There is a New Day Care Home in the Association. What can the Board Do?

While they cannot be prohibited, Day Care homes are subject to reasonable regulations. Such regulations can include the following:

Day careAssociations cannot prevent the running of a day care at a residence in the Association. As a matter of public policy, under Health and Safety code section 1597.40(a), children in a day care home are to be provided the same environment as is provided in a traditional home setting. As a result, the California legislature has declared day care centers in residential single-family homes cannot be prohibited, and determined than any restrictions that directly or indirectly limit the acquisition, use, or occupancy of property for a family day care home for children are invalid and unenforceable. H&S §1597.40(c). A “day care home” is defined as one that regularly provides care, protection, and supervision for 14 or fewer children for periods of less than 24 hours per day.” H&S §1596.78(a).

While they cannot be prohibited, Day Care homes are subject to reasonable regulations. Such regulations can include the following:

  1. Requirement for proper licensing. The Day Care Home operator must obtain proper licensing. Different conditions and requirements are imposed by California law for small family and large family day care homes. H&S §§1597.44-46; 1597.465. “Large family day care home” means a home that provides family day care for 7 to 14 children, inclusive, including children under the age of 10 years who reside at the home. “Small family day care home” means a home that provides family day care for eight or fewer children, including children under the age of 10 years who reside at the home. H&S §1596.78(b)(c). The Board should insist that any day care operator provide a copy of a valid license, which should then be validated with the local Community Care Licensing Division Child Care Office.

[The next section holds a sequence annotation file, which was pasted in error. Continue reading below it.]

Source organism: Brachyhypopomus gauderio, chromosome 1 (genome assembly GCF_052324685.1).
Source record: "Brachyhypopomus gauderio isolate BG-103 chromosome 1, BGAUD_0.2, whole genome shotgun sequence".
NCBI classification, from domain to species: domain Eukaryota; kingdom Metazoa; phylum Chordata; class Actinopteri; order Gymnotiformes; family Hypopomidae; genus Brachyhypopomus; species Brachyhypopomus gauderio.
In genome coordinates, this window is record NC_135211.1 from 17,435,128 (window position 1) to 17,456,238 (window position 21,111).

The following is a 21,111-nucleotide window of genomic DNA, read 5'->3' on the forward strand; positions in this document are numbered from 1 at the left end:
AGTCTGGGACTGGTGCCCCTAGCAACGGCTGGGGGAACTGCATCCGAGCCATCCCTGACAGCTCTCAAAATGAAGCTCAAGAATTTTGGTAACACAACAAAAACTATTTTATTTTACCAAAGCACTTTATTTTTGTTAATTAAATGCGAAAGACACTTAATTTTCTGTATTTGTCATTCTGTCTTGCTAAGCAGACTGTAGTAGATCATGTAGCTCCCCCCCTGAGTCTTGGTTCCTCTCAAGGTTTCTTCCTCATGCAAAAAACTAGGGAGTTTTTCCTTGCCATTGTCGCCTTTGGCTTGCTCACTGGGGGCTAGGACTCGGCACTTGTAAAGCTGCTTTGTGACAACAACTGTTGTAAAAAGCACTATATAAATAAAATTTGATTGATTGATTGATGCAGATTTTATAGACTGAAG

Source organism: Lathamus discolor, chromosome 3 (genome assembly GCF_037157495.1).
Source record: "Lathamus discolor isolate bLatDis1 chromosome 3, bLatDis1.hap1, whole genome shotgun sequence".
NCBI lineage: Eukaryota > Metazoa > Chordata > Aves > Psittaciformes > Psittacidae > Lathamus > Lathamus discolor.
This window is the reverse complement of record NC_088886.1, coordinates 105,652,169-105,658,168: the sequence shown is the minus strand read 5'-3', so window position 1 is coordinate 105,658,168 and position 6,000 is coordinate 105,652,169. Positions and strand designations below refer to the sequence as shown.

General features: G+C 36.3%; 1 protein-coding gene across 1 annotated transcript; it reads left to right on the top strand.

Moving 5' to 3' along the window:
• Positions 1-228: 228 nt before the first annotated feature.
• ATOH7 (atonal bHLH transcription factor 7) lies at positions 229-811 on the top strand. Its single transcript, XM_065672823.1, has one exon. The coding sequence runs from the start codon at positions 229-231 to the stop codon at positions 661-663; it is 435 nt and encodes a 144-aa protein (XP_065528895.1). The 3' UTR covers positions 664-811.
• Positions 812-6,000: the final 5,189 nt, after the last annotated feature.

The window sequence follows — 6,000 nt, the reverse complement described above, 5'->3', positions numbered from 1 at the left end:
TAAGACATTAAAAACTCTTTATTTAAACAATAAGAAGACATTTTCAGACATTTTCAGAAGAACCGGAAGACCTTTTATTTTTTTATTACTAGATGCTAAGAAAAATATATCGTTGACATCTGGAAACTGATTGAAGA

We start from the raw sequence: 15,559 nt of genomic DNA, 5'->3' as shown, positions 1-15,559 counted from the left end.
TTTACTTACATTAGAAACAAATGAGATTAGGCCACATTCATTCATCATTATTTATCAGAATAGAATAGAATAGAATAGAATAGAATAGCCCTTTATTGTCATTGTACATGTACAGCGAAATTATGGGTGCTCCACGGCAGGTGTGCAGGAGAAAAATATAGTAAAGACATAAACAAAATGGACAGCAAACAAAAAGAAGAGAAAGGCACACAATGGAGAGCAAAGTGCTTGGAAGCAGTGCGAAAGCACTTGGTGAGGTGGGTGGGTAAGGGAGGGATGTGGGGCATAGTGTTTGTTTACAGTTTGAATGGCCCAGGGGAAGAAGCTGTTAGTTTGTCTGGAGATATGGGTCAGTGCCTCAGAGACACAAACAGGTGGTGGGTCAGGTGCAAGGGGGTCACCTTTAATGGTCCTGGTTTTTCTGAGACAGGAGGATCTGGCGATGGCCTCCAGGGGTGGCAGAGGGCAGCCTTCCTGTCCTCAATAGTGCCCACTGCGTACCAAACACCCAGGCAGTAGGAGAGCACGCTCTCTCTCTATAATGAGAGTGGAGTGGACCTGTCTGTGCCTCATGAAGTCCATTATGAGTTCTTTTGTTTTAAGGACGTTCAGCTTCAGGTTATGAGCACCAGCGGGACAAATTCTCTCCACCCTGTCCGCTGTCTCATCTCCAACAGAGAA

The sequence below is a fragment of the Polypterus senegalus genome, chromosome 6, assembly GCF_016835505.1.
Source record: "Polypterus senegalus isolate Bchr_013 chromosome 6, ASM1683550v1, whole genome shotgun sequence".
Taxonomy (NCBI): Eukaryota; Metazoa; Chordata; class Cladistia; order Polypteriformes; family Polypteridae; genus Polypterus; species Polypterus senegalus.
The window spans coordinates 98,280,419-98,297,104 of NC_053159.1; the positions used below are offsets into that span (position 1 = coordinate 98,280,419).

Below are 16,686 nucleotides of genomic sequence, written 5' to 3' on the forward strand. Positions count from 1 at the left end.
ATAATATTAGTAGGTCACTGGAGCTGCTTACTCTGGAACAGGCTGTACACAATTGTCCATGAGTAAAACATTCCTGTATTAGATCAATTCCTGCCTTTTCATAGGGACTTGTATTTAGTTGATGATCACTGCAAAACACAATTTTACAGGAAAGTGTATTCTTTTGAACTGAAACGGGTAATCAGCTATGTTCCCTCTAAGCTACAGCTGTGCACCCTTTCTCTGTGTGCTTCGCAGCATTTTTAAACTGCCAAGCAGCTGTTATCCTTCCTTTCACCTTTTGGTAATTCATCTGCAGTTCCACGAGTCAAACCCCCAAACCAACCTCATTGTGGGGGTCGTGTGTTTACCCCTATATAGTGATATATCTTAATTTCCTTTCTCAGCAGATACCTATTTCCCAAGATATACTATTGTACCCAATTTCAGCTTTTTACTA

2. Requirement to Comply with Local & State Laws. Day care operators must comply with all local and state laws regulating the licensing and operations of a day care center. The California Health and Human Services Agency distributes a manual, entitled “Manual of Policies and Procedures, Community Care Licensing Division” which sets forth the regulations and operating procedures of a licensed family day care home.
  3. Requirement Proper Insurance or Affidavits. Day Care home operators must maintain liability insurance in the amount of at least $100,000 per occurrence and $300,000 aggregate, or a bond in the aggregate amount of $300,000. Alternatively the home can obtain affidavits signed by each parent with a child enrolled in the center that states that the parent knows that the day care center does not carry insurance or a bond. If there is insurance or a bond, the association may require that it be named as an additional insured, provided that the association is responsible for the cost of any additional premium which results from this coverage, that the request is made in writing, and that the request does not result in the cancellation or nonrenewal of the policy or bond carried by the day care home. H&S §1597.531 The association may also obtain insurance on its own to cover any potential liability arising from the presence of the day care home. I would recommend that the Board notify the Association’s insurance broker of the presence of the day care home and inquire about any additional insurance that may be available.
  4. Requirement to Abide and Comply with the Association’s Rules and Regulations. While Day Care Homes cannot be prohibited, Day Care Home operators and the children in the home must abide by and comply with the Association’s Rules and Regulations while in the Association.
  5. Requirement to Supervise Children. Day care operators must supervise children when they are on the premises, including their use of the association’s recreational facilities.
  6. Requirement Not to Create a Nuisance. Local nuisance ordinances may come into play should the Day Care Home impact the surrounding community to the extent that it can be deemed a nuisance. This is especially of concern in high density communities.
  7. Indemnification. A day care operator should also be asked to agree to defend and indemnify an association against claims arising out of the operation of the day care home.

Any board that has questions regarding the operation of a day care home in their community should discuss the matter with the association’s legal counsel.

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Author: Robert M. DeNichilo

I am a partner in the law firm Nordberg|DeNichilo, LLP., specializing in the representation of community associations throughout southern California, For more information, please visit our web site at NDHOALaw.com.